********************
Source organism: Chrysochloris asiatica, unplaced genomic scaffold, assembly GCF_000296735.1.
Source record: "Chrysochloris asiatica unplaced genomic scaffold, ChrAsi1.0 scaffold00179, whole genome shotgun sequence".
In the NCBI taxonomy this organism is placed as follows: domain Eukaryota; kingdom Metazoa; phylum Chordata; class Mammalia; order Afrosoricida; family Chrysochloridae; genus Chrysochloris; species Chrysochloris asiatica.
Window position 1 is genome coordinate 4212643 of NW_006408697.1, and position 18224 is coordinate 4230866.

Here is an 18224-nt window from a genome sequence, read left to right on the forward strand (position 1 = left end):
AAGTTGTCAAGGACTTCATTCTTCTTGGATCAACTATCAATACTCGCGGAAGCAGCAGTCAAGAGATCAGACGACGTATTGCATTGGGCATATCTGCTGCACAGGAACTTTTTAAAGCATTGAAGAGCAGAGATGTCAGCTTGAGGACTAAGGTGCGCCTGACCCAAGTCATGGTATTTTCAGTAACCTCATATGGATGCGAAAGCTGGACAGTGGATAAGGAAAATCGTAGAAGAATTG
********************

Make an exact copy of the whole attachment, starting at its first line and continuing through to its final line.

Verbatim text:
Source organism: Chrysochloris asiatica, unplaced genomic scaffold, assembly GCF_000296735.1.
Source record: "Chrysochloris asiatica unplaced genomic scaffold, ChrAsi1.0 scaffold00179, whole genome shotgun sequence".
In the NCBI taxonomy this organism is placed as follows: domain Eukaryota; kingdom Metazoa; phylum Chordata; class Mammalia; order Afrosoricida; family Chrysochloridae; genus Chrysochloris; species Chrysochloris asiatica.
Window position 1 is genome coordinate 4212643 of NW_006408697.1, and position 18224 is coordinate 4230866.

Here is an 18224-nt window from a genome sequence, read left to right on the forward strand (position 1 = left end):
AAGTTGTCAAGGACTTCATTCTTCTTGGATCAACTATCAATACTCGCGGAAGCAGCAGTCAAGAGATCAGACGACGTATTGCATTGGGCATATCTGCTGCACAGGAACTTTTTAAAGCATTGAAGAGCAGAGATGTCAGCTTGAGGACTAAGGTGCGCCTGACCCAAGTCATGGTATTTTCAGTAACCTCATATGGATGCGAAAGCTGGACAGTGGATAAGGAAAATCGTAGAAGAATTG